Top positive review
Cannot recommend this special treat highly enough!
16 October 2014
Five decades after its publication, this book still glows of those hallmarks that would later earn American author and historian Robert K. Massie a Pulitzer Prize. His interest in this last handful of ruling Romanovs was triggered by his son having haemophilia, as had Tsar Nicholas II's son, Tsarevich Alexei. The author's love of his subject sparkles from start to finish.
Massie's immaculate detail and empathic biographical style is on a par with that of the great Lady Antonia Fraser, who not until two years later penned her definitive Mary, Queen of Scots (1969). This extraordinary craftsmanship alone is worth the five stars I rated it with.
With access now to material still classified in 1967, today's reader might be forgiven for dismissing parts of this work as outdated and incomplete propaganda, notably penned by an American during his country's Cold War with Russia. And yet, penned by a man who would devote most of his life to studying Russia's Imperial family, we sense this book's accuracy and personal impartiality. The nowadays obvious information gaps made no difference to me, as a novice reader of this time and place. I learnt from what was there, remaining captivated and enthralled throughout.
Its lack of political bias is admirable. Sure, Massie paints vividly the ugliness of rabid Bolshevist extremism over the towering bloodline autocracy it usurped, but his compassionate treatment of that toppled autocracy is generous for a writer from the democratic thinking U S of A.
The international lead up to World War I is insightful and informative. There would surely be no neutral way of depicting Germany's almost deranged Kaiser Wilhelm II in the context of this history, but thankfully he is no central player in this biography.
I came to like and understand the human side of these misunderstood historical figures, the Romanovs, otherwise passed down to us under bitter revolutionary prejudice as personifications of an icily detached, staunchly autocratic elite. Their abominable treatment at the hands of Russia's revolutionaries is truly heart wrenching.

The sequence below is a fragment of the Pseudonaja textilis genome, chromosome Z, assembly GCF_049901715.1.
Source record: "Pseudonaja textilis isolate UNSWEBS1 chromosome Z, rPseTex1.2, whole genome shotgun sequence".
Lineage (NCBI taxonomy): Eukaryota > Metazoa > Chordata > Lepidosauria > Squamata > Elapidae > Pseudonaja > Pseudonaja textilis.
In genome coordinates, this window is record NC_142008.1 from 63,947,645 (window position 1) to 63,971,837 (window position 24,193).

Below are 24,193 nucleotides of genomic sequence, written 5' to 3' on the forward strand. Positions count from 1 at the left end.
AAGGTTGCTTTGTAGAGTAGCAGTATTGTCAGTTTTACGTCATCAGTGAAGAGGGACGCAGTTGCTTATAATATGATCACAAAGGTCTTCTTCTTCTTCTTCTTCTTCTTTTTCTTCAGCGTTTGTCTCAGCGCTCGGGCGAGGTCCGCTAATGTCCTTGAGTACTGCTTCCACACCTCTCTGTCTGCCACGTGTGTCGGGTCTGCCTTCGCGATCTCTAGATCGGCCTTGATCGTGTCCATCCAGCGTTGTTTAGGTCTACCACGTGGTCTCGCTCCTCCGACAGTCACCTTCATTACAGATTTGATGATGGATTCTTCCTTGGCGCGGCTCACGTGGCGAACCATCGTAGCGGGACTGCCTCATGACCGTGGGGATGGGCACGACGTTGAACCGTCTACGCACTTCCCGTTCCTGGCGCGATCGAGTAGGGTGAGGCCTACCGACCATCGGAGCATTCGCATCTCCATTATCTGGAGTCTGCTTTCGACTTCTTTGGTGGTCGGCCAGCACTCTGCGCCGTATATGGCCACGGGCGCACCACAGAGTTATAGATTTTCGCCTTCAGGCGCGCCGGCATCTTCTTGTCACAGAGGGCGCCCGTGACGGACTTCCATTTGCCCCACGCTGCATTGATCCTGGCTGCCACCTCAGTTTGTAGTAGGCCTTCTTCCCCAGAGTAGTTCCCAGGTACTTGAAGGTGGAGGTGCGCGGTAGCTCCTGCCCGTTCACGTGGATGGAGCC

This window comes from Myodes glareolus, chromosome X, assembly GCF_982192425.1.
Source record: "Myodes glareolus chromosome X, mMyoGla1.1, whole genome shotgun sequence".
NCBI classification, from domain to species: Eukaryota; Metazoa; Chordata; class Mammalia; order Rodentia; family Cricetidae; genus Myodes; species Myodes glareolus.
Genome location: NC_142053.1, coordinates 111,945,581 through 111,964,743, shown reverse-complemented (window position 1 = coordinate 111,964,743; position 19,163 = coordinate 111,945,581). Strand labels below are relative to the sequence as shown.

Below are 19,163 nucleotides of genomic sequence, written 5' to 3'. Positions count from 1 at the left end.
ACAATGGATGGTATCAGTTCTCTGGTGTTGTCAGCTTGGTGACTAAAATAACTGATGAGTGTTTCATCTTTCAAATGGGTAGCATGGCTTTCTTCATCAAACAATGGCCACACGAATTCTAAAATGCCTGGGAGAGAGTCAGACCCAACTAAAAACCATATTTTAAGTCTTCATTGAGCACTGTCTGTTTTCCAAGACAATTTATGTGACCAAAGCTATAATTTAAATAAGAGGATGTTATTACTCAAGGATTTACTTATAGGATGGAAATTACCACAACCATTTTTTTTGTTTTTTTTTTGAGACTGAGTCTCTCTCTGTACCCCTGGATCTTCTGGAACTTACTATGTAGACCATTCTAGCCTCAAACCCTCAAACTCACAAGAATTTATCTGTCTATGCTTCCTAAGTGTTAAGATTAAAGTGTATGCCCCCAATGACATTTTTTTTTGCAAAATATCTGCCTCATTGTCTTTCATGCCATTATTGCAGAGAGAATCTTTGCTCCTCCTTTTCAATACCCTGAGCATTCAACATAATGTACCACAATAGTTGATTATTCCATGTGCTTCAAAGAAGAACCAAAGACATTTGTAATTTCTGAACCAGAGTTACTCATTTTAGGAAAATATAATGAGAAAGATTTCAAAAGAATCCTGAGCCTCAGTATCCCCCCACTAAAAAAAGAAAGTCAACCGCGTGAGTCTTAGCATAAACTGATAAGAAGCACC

Tsar Nicholas we see as a mild mannered man, perhaps weak in certain areas of rulership, but a good, kind, decent husband, father and son. It has been all too easy for anti-imperialism to downplay the sheer enormity of his empire and the lifelong commitment he inherited then handed over when facing defeat. He believed he was doing what was right for Russia. For all his Imperial droopiness, sincerity, integrity and likeability are his redeeming qualities. This cousin of King George V of the United Kingdom was a gentle, pious man who lived for his family and country.
I felt deeply for Nicholas's wife, the unpopular and ostracised (German born) Alexandra Feodorovna (Alix of Hesse), another cousin of King George V of the United Kingdom and granddaughter of Queen Victoria. Their children are beautifully, poignantly drawn, especially their only son, Alexei, without whose tragic hereditary illness (probably passed down from Queen Victoria) there would have been no Rasputin in this picture and perhaps therefore no violent rulership overthrow, so possibly no Bolshevist state.
The 'holy' yet sinister Rasputin is an enigmatic character shrouded in mystique and debauchery, but not without usefulness or heart. He will always intrigue readers, as will poor Alexandra's desperate support for him, the only person seemingly able to keep her tiny boy from death by bleeding. That contentious relationship between the Tsarina and the hard living peasant priest was callously used an excuse to trigger the almost inevitable revolution.
This book was the basis of a 1971 Academy Award-winning film of the same title, starring Janet Suzman and Michael Jayston, with greats like Michael Redgrave, Laurence Olivier, Timothy West and Roy Dotrice, featuring Fiona Fullerton as Anastasia with the wondrous Irene Worth as the Dowager Empress Maria. While the film has become stylistically dated, Massie's book remains untainted by the passage of almost fifty years.
I intend to read it again someday, which is the highest compliment I can give any book. Before i do that, I feel compelled to read Massie's 1995 update and elaboration of this work, The Romanovs: The Final Chapter, written when the Soviet Union fell and records of the Romanovs were released. I somehow doubt, however, that for all its newer material, that follow up work could have come even close to his original, in sheer quality and readability.
As an ardent devotee of the historical biography genre, I cannot recommend this special treat highly enough to my reading peers.